Jordan says its military killed 27 suspected drug smugglers in border shootout

A Jordanian soldier in a guard tower
A Jordanian soldier stands guard in Mafraq, Jordan, near the border with Syria in 2015.
(Raad Adayleh / Associated Press)
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Jordanian troops killed 27 suspected armed drug smugglers and wounded a number of others attempting to enter the country from Syria at dawn Thursday, the Jordanian military said — the deadliest encounter so far in a rising wave of confrontations on Jordan’s northern border.

The deaths come almost two weeks after a Jordanian army captain was killed and three other military personnel were wounded when smugglers reportedly shot at an army outpost as they tried to cross. That attack prompted a change in the rules of engagement governing smuggling operations, a Jordanian army official said in a statement Thursday.

The army “will strike with an iron fist and deal with absolute force and firmness any infiltration or smuggling attempts to protect the border,” said the official, whose name was not given.


The surviving smugglers, who the statement said were “supported by other armed groups,” fled back into Syrian territory, leaving behind a cache of drugs. Search operations were ongoing to ensure the area was clear of people as well as narcotics.

Pictures published by the Jordanian army show drug-filled burlap bags stacked inside the trunk of a vehicle. Another photo shows a point along the border — a snow-covered military road with barbed wire on one side and guard towers on the other — where the incursion occurred.

The smugglers hoped to take advantage of a severe snowstorm affecting the region, said a Jordanian officer who spoke on condition of anonymity in order to discuss the matter with a journalist.

Over the last year, Jordan has complained of a large uptick in smuggling attempts along its 225-mile border with Syria, which experts say has turned into a regional center for the manufacture and export of drugs such as Captagon, an amphetamine that is popular in the Middle East and was often used during Syria’s civil war by combatants both to stay awake and to embolden themselves. The army thwarted about 361 smuggling attempts last year; one incident involved intercepting a drug-delivery drone flying over the border.

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Jordan and Lebanon function as transit countries for Captagon shipments to Saudi Arabia, North Africa and Europe. Recent months have witnessed drug busts with Captagon stuffed into pomegranates, oranges, milk cartons and other items. In April, Saudi Arabia announced a ban on Lebanese agricultural products after capturing a large haul of Captagon-filled produce in the port of Jeddah. In November, Saudi authorities confiscated 2.3 million Captagon pills at al-Haditha crossing on the border with Jordan.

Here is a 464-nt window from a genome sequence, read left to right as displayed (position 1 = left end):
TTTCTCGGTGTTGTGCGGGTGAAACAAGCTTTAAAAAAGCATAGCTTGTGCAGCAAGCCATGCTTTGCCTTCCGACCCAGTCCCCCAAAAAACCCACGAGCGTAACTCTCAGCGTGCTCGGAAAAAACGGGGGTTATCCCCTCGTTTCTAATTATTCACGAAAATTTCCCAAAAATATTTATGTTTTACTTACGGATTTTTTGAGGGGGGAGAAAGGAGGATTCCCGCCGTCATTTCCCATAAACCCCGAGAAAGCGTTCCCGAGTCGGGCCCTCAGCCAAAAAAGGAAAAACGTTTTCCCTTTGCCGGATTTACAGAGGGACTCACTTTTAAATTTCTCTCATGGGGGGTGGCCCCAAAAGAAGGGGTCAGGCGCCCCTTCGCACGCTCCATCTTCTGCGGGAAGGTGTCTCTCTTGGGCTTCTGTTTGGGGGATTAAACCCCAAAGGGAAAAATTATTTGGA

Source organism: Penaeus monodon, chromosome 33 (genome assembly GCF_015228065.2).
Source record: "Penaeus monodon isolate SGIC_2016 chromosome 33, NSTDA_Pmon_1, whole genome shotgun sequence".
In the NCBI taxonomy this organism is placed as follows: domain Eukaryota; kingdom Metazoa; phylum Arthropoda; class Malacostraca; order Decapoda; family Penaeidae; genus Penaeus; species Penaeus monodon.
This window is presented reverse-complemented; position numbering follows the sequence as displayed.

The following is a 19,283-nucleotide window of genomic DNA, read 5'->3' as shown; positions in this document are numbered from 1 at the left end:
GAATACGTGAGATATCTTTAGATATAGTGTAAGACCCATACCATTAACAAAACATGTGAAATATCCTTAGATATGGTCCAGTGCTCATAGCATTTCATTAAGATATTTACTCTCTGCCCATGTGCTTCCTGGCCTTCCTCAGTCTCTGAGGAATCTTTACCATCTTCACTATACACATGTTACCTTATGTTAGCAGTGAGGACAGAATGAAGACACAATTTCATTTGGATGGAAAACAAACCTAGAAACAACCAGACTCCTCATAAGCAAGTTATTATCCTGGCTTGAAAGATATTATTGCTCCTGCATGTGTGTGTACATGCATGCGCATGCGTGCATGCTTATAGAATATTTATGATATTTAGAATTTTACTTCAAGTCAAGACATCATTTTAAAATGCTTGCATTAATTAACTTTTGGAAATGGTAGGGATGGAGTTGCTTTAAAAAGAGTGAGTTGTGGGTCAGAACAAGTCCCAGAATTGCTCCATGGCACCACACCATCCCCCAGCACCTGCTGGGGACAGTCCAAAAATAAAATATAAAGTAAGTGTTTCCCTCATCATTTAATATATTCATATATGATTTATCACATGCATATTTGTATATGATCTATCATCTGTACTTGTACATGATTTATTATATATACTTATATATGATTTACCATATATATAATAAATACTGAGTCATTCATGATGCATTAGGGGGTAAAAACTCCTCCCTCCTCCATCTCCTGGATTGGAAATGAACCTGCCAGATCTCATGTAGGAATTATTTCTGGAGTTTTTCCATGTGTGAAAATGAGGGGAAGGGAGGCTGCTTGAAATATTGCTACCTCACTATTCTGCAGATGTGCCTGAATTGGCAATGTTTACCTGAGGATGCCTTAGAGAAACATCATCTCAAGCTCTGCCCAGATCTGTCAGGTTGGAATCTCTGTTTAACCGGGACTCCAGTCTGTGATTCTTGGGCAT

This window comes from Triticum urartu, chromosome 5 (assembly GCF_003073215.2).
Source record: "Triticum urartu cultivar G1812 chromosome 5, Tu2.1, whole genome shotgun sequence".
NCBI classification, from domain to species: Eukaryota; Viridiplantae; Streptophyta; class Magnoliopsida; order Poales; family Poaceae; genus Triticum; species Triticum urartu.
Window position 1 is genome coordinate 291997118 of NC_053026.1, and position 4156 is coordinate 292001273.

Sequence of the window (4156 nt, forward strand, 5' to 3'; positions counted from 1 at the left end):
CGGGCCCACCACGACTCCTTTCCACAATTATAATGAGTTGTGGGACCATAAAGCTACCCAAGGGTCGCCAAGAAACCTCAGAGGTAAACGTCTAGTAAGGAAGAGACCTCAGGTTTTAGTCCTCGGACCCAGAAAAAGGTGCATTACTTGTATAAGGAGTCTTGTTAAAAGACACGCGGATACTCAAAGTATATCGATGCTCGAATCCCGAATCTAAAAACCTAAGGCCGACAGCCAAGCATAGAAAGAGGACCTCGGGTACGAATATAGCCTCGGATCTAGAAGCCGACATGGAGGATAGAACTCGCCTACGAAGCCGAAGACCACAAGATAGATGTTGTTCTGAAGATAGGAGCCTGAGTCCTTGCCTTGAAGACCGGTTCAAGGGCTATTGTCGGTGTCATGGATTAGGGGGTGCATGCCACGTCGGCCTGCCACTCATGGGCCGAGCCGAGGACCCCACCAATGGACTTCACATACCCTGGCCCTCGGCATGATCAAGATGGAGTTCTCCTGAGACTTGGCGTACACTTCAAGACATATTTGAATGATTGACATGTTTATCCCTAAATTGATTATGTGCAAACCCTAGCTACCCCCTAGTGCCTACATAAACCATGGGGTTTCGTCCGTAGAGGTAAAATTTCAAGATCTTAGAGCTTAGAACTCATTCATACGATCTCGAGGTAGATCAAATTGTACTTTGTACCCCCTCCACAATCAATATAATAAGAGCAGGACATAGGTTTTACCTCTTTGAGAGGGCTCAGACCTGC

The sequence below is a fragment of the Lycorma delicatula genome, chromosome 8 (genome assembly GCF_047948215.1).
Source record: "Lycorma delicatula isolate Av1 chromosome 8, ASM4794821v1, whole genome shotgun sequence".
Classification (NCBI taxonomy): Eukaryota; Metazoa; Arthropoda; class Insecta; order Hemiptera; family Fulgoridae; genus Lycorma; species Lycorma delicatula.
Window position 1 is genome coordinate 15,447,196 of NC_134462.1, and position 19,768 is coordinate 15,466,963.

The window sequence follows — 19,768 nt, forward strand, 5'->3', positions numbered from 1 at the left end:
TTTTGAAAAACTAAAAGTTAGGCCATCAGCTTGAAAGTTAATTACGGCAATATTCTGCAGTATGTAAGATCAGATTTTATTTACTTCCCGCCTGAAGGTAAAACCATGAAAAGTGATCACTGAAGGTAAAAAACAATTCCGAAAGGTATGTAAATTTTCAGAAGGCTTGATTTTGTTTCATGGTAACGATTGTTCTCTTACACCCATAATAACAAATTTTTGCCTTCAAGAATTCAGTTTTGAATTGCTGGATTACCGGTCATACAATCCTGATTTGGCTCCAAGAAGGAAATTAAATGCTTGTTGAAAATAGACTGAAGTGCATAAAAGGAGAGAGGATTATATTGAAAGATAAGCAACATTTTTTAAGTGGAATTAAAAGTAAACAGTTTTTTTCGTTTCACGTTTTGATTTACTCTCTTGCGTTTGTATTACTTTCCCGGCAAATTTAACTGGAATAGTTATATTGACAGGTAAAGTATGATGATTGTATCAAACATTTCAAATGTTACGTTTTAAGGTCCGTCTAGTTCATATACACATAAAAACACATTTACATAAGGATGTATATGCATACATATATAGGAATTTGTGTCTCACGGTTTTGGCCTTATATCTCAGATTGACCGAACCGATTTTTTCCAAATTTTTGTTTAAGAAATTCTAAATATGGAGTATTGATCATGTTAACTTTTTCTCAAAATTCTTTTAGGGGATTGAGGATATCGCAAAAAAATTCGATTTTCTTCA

During Syria’s decadelong and still-ongoing civil war, Jordan upped security on its northern border as hundreds of thousands of Syrians fled the violence; more than 650,000 Syrian refugees remain in Jordan, official estimates say. Since then, the Jordanian army has deployed drones, night-vision and infrared scopes and patrols. Syrian government forces clawed back Syria’s southern border with Jordan from rebel fighters in 2018.

Thursday’s inclement weather meant no drones could fly and visibility was low, presenting an opportunity for smugglers who crossed the border from a sparsely populated village on the border a few dozen miles east of the Jordanian city of Mafraq and south of the Syrian city of Sweida, said the Jordanian officer.

The change in the army’s rules of engagement, he added, was due both to an increase in incidents on the border and the smugglers’ use of arms.

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Jordanian authorities said over the last two days that they seized more than 5 million Captagon pills and 6,123 bags of cannabis near the northeastern part of the border.

Jordanian officials blame the Lebanese Shiite group Hezbollah and other Iran-backed militias allied with Syrian President Bashar Assad for the rise in smuggling from southern Syria. Hezbollah denies the allegation. An investigation last year by pro-opposition news outlet Enab Baladi said Sweida had become a main conduit for drug and arms smuggling into Jordan. Bedouin tribes with familial ties on both sides of the border control the routes, the report said.

Syria says it is combating drug smuggling. Syrian security officials have met with their Jordanian counterparts to discuss border violations. Discussions, however, have led only to temporary reductions of smuggling activities that soon get reversed, the Jordanian official said.


The escalation in border confrontations comes amid a hesitant thawing of ties between Amman and Damascus.

At the beginning of the Syrian civil war, Jordan provided some support to the opposition, including weapons, materiel and training, while maintaining some diplomatic links with the Syrian government. In September, the Nassib-Jaber border crossing — a vital economic link between the two countries that saw $1 billion in trade before the war — fully reopened. A month later, Assad and Jordan’s King Abdullah II spoke for the first time since the start of the conflict.